What is the best way to determine levels of accountability from your employees?
— Gregg Curtis, The Good Earth Garden Center
Advice from Ron Vanderhoff, Roger’s Gardens
One of the big issues in garden center accountability, I believe, is due to considerable job overlap in many of our business models. Who is accountable for maintaining the sales floor, helping shoppers or managing plant health? I suspect the answers to many of these questions are vague, at least if you ask your staff. As managers, we may think there is a clear answer, but I suspect the people on the other end of the conversation may feel differently, due to how we have set up accountabilities in our businesses and the often confusing messages we send as managers.
Most successful companies have clear job descriptions and thus accountabilities (sales teams, manufacturing teams, marketing teams, purchasing teams, etc.). There is little overlap. Even obvious responsibilities like reception, facility maintenance and so on are clearly defined and understood. But not so in many garden centers. As managers and owners, we may have set up a culture where everyone is accountable. It sounds good in a rah-rah meeting, but if everyone is accountable, no one is accountable.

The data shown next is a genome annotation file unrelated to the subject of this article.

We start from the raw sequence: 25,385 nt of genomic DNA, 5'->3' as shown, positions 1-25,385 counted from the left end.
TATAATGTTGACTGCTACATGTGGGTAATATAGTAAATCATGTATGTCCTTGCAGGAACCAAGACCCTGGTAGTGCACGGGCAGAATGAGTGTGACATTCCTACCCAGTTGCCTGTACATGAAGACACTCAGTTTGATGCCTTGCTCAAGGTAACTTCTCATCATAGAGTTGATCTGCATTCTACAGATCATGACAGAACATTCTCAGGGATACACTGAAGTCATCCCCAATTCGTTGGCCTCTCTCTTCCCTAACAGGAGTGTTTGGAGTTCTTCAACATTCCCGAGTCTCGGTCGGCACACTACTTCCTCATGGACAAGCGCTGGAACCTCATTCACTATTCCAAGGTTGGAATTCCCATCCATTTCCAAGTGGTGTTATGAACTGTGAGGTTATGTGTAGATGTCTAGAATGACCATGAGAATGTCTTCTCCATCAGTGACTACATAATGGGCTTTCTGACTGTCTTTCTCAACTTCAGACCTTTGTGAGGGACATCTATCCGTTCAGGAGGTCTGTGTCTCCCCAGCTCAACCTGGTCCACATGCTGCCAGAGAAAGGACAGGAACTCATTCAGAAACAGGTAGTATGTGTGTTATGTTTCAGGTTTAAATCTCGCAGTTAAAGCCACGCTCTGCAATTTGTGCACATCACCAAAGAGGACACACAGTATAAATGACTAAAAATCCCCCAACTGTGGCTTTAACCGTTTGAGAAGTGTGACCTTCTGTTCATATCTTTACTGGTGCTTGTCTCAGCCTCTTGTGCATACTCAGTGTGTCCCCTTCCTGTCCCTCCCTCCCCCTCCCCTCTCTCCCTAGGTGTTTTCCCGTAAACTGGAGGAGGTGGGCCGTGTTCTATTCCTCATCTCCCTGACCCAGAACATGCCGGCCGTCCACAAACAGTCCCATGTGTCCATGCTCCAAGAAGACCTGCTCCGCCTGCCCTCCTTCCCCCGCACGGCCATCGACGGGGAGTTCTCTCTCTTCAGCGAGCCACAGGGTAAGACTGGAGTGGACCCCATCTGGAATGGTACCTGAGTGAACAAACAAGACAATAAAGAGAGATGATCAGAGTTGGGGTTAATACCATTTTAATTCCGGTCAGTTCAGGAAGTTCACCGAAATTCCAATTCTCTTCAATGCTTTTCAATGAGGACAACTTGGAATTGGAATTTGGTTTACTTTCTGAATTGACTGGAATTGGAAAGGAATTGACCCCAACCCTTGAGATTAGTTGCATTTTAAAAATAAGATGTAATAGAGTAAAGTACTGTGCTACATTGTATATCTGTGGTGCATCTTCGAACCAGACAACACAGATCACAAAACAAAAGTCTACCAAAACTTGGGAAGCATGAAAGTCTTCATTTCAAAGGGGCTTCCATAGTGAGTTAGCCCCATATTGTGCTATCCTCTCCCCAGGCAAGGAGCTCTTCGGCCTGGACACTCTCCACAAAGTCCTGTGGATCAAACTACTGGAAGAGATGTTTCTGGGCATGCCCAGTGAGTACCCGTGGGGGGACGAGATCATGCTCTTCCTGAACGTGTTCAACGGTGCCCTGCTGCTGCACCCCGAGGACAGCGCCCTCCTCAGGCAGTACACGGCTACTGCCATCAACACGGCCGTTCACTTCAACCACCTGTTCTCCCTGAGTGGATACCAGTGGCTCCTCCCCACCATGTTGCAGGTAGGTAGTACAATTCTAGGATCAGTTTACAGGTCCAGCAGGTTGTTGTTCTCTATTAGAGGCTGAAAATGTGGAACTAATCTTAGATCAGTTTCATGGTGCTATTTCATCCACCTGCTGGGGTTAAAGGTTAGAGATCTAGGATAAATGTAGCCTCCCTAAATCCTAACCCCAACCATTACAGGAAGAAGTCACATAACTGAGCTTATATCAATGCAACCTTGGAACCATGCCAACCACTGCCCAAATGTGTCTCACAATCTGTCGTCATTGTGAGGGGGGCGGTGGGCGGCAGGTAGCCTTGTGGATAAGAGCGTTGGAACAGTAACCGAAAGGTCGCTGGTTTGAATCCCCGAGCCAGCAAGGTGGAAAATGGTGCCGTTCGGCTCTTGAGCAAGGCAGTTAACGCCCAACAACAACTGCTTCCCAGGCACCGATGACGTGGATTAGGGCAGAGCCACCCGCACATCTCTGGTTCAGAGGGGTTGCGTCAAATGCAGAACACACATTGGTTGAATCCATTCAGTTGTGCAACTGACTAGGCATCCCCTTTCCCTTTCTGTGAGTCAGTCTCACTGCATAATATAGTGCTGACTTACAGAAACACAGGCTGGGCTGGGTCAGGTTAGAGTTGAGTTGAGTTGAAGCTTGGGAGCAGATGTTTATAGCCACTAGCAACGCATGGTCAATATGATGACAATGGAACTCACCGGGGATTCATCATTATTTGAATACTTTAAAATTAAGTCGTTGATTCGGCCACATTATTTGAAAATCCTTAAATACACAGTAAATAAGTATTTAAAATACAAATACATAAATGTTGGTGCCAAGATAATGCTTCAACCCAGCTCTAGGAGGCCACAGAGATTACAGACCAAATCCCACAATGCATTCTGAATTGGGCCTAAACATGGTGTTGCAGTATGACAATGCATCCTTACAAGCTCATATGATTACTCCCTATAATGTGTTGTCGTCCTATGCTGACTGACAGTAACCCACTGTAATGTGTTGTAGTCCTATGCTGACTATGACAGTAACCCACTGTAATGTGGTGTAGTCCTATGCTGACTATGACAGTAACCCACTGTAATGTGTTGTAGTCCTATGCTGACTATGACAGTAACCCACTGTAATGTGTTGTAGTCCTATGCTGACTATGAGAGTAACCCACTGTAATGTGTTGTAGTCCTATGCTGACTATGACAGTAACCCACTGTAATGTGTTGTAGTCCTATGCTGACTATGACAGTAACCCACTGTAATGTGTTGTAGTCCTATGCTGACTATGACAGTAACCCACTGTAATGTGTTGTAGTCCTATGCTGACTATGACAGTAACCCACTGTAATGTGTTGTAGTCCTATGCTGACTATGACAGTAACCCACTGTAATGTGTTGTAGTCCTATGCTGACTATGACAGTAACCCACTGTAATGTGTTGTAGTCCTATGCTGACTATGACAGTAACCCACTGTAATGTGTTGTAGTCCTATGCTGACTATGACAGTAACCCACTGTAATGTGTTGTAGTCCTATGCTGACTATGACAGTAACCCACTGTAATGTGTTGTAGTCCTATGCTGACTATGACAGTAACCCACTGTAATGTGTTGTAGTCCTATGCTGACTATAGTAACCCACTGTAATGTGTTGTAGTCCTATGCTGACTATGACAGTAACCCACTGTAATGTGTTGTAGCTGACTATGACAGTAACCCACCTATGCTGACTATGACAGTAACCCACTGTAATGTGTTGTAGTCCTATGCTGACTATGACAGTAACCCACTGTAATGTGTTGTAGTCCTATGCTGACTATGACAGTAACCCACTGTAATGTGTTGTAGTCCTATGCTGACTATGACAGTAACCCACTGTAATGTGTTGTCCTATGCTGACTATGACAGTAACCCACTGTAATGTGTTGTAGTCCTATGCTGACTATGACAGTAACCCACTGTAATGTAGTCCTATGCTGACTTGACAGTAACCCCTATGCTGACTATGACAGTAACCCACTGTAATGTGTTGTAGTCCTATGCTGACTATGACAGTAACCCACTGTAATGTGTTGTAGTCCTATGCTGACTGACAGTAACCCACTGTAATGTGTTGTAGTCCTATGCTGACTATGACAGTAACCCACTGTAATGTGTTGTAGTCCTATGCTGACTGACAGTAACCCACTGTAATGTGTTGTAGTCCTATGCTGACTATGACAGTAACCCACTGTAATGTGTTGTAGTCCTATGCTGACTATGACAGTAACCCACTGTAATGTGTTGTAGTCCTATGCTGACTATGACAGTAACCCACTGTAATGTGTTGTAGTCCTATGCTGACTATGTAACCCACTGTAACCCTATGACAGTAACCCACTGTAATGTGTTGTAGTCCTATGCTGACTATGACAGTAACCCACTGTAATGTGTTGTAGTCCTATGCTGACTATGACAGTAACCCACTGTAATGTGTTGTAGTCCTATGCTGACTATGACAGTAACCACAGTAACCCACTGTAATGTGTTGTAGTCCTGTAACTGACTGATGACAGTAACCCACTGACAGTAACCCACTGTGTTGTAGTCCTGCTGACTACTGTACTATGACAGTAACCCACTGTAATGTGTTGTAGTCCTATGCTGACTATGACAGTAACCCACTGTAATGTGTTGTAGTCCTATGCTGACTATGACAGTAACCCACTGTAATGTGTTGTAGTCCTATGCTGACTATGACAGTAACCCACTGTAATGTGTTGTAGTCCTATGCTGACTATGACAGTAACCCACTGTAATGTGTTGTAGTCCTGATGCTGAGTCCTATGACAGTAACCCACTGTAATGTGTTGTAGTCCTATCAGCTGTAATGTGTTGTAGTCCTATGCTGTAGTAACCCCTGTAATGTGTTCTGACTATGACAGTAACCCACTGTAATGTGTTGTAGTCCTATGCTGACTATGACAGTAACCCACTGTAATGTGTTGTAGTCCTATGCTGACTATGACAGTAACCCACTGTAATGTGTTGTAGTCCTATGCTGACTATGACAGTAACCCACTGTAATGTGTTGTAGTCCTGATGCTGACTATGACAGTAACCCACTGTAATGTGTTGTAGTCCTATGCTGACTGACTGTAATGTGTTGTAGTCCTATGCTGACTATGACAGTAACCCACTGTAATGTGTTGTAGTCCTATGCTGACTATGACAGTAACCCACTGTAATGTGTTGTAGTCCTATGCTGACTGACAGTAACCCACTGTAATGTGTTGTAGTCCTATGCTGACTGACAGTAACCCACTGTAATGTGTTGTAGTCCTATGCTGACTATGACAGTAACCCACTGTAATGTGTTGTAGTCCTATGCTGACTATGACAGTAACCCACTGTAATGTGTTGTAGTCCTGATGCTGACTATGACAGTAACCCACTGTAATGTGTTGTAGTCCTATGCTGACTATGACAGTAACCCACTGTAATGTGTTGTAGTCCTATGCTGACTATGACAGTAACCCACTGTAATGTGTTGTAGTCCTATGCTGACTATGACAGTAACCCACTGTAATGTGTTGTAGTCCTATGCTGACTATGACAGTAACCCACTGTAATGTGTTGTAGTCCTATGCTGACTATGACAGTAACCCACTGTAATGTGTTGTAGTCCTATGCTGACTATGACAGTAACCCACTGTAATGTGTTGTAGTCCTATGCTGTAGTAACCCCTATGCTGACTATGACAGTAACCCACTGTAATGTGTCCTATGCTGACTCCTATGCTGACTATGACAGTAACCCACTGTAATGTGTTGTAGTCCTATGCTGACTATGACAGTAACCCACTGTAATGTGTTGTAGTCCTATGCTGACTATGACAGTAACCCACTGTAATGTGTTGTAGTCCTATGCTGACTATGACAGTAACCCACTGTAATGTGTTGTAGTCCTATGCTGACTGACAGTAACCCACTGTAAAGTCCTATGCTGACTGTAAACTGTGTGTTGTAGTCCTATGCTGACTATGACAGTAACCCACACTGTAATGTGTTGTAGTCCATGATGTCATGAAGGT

Yes, everyone can and should participate in the performance and success of the company, but a general confusion and deterioration will ensue when “it’s everyone’s responsibility” is the prevailing message. In this sort of culture, heroes do not stand out and do not get acknowledged. Eventually, they leave, or worse yet, give up. Poor performers hide behind the hard work of others. Depending on the size of the business, buyers should buy, marketers market, stockers stock, merchandisers merchandise, maintainers maintain, sellers sell, cashiers cashier, loaders load, drivers deliver and so on.
One other issue with accountability is that owners, managers and leaders sometimes enforce accountability without also granting authority. Accountability without authority equals frustration. If an employee is accountable for a certain result, but has little or no authority to make adjustments in order to achieve those results, they are being set up for failure and frustration. That frustration will ultimately manifest itself, and usually not in a good way.
If you’re not willing to relinquish real authority, don’t enforce accountability. If the person can’t handle the authority or you don’t trust them, then don’t make them accountable. That’s not their problem, that’s your problem.
Advice from Erma Rhadigan, Ray Wiegand’s Nursery
Here are some things we do at Ray Wiegand’s Nursery to manage employee accountability:
• Each department at our store has a budget. The buyer of that department is supposed to stay within that budget.
• We use the $eason2Buy program from Steve Bailey. We also had John Kennedy, a motivational speaker and succession planner, come in this spring, and we are doing a lot of things he recommends and are seeing results.
• We have job descriptions for each department so employees know what is expected of them.
• We also have individual department goals. If a department hits their goal for the month, each person gets a $5 gift card to places like our store, Meijer or McDonald’s. By making it both a game and a goal, everybody tries to get a prize. The end result is teamwork and more profitability for our store. This month (July) we saw a 6 percent increase in sales because of it.